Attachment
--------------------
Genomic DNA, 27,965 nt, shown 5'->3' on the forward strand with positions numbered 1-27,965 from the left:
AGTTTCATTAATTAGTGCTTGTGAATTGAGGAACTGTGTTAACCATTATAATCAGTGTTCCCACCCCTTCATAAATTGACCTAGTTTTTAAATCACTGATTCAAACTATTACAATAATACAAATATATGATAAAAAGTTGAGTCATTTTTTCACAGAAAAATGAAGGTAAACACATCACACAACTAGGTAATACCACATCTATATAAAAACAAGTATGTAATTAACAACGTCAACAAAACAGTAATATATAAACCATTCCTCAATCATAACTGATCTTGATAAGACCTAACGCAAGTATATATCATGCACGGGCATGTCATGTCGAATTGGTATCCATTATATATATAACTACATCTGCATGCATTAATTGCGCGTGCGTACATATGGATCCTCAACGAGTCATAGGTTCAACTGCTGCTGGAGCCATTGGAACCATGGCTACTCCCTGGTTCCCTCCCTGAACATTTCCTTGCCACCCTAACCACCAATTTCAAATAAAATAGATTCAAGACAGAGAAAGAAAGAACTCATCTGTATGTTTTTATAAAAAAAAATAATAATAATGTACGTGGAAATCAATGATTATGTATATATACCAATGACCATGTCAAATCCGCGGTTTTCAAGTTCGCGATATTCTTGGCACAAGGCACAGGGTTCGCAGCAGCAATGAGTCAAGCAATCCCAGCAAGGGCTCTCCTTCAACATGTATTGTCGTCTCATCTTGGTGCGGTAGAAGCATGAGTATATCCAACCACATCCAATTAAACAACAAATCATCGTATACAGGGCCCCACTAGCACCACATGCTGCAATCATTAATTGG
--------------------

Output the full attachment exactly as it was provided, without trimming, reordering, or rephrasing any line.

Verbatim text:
Genomic DNA, 27,965 nt, shown 5'->3' on the forward strand with positions numbered 1-27,965 from the left:
AGTTTCATTAATTAGTGCTTGTGAATTGAGGAACTGTGTTAACCATTATAATCAGTGTTCCCACCCCTTCATAAATTGACCTAGTTTTTAAATCACTGATTCAAACTATTACAATAATACAAATATATGATAAAAAGTTGAGTCATTTTTTCACAGAAAAATGAAGGTAAACACATCACACAACTAGGTAATACCACATCTATATAAAAACAAGTATGTAATTAACAACGTCAACAAAACAGTAATATATAAACCATTCCTCAATCATAACTGATCTTGATAAGACCTAACGCAAGTATATATCATGCACGGGCATGTCATGTCGAATTGGTATCCATTATATATATAACTACATCTGCATGCATTAATTGCGCGTGCGTACATATGGATCCTCAACGAGTCATAGGTTCAACTGCTGCTGGAGCCATTGGAACCATGGCTACTCCCTGGTTCCCTCCCTGAACATTTCCTTGCCACCCTAACCACCAATTTCAAATAAAATAGATTCAAGACAGAGAAAGAAAGAACTCATCTGTATGTTTTTATAAAAAAAAATAATAATAATGTACGTGGAAATCAATGATTATGTATATATACCAATGACCATGTCAAATCCGCGGTTTTCAAGTTCGCGATATTCTTGGCACAAGGCACAGGGTTCGCAGCAGCAATGAGTCAAGCAATCCCAGCAAGGGCTCTCCTTCAACATGTATTGTCGTCTCATCTTGGTGCGGTAGAAGCATGAGTATATCCAACCACATCCAATTAAACAACAAATCATCGTATACAGGGCCCCACTAGCACCACATGCTGCAATCATTAATTGG